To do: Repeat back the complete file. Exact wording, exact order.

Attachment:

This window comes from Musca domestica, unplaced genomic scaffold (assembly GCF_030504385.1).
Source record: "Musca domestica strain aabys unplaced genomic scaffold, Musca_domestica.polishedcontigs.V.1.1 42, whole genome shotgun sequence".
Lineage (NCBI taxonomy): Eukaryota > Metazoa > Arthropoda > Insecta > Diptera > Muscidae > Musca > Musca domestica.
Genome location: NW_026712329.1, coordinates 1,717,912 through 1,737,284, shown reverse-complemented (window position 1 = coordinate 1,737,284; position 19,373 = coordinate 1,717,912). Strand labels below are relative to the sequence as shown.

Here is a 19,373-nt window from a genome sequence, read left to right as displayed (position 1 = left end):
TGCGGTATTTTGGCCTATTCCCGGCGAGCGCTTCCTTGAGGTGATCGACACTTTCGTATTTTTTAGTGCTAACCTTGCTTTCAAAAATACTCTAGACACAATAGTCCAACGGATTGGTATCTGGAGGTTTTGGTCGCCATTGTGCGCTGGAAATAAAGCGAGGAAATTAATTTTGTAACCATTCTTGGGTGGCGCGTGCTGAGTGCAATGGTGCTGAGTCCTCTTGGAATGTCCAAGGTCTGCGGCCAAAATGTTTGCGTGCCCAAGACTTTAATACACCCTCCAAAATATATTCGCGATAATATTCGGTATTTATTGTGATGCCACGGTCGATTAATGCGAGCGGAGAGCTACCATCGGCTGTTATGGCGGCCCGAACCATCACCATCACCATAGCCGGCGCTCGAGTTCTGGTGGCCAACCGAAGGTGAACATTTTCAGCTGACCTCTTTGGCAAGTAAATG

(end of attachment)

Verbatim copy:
This window comes from Musca domestica, unplaced genomic scaffold (assembly GCF_030504385.1).
Source record: "Musca domestica strain aabys unplaced genomic scaffold, Musca_domestica.polishedcontigs.V.1.1 42, whole genome shotgun sequence".
Lineage (NCBI taxonomy): Eukaryota > Metazoa > Arthropoda > Insecta > Diptera > Muscidae > Musca > Musca domestica.
Genome location: NW_026712329.1, coordinates 1,717,912 through 1,737,284, shown reverse-complemented (window position 1 = coordinate 1,737,284; position 19,373 = coordinate 1,717,912). Strand labels below are relative to the sequence as shown.

Here is a 19,373-nt window from a genome sequence, read left to right as displayed (position 1 = left end):
TGCGGTATTTTGGCCTATTCCCGGCGAGCGCTTCCTTGAGGTGATCGACACTTTCGTATTTTTTAGTGCTAACCTTGCTTTCAAAAATACTCTAGACACAATAGTCCAACGGATTGGTATCTGGAGGTTTTGGTCGCCATTGTGCGCTGGAAATAAAGCGAGGAAATTAATTTTGTAACCATTCTTGGGTGGCGCGTGCTGAGTGCAATGGTGCTGAGTCCTCTTGGAATGTCCAAGGTCTGCGGCCAAAATGTTTGCGTGCCCAAGACTTTAATACACCCTCCAAAATATATTCGCGATAATATTCGGTATTTATTGTGATGCCACGGTCGATTAATGCGAGCGGAGAGCTACCATCGGCTGTTATGGCGGCCCGAACCATCACCATCACCATAGCCGGCGCTCGAGTTCTGGTGGCCAACCGAAGGTGAACATTTTCAGCTGACCTCTTTGGCAAGTAAATG